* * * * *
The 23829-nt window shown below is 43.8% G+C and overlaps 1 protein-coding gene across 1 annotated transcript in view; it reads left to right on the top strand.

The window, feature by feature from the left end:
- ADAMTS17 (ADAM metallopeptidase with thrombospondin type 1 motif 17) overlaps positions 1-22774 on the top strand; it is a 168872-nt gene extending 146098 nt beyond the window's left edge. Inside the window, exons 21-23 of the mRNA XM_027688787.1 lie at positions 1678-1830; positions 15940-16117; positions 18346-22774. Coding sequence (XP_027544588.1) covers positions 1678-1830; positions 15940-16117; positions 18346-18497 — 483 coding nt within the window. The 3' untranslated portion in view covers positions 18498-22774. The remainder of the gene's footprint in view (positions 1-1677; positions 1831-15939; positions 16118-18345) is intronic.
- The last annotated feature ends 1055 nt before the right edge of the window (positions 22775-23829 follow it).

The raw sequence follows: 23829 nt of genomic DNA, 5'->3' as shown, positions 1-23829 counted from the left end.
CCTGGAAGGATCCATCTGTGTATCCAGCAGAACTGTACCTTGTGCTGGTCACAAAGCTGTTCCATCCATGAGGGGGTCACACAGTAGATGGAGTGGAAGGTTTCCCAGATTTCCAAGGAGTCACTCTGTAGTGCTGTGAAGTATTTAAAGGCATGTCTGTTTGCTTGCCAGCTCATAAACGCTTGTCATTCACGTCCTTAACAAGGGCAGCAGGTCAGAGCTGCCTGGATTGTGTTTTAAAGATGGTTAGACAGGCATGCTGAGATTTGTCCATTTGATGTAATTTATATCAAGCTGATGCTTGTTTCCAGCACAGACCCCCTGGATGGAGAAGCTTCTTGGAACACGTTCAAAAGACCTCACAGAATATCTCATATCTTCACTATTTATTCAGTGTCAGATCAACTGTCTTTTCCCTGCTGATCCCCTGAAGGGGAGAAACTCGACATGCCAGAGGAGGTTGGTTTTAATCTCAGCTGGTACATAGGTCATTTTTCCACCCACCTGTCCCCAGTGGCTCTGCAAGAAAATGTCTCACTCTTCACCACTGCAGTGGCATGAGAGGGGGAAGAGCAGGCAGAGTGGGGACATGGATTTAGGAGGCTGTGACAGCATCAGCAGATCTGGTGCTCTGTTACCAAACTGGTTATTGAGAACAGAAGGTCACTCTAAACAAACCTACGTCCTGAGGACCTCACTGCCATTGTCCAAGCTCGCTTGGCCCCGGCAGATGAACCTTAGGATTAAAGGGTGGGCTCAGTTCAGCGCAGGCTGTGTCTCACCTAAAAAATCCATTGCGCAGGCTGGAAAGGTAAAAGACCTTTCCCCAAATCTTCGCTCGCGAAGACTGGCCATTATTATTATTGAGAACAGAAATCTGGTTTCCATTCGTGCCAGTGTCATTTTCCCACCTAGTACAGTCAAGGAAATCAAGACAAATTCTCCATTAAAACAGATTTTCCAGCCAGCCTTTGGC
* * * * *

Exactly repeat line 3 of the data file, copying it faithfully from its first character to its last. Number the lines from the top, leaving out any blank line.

- ADAMTS17 (ADAM metallopeptidase with thrombospondin type 1 motif 17) overlaps positions 1-22774 on the top strand; it is a 168872-nt gene extending 146098 nt beyond the window's left edge. Inside the window, exons 21-23 of the mRNA XM_027688787.1 lie at positions 1678-1830; positions 15940-16117; positions 18346-22774. Coding sequence (XP_027544588.1) covers positions 1678-1830; positions 15940-16117; positions 18346-18497 — 483 coding nt within the window. The 3' untranslated portion in view covers positions 18498-22774. The remainder of the gene's footprint in view (positions 1-1677; positions 1831-15939; positions 16118-18345) is intronic.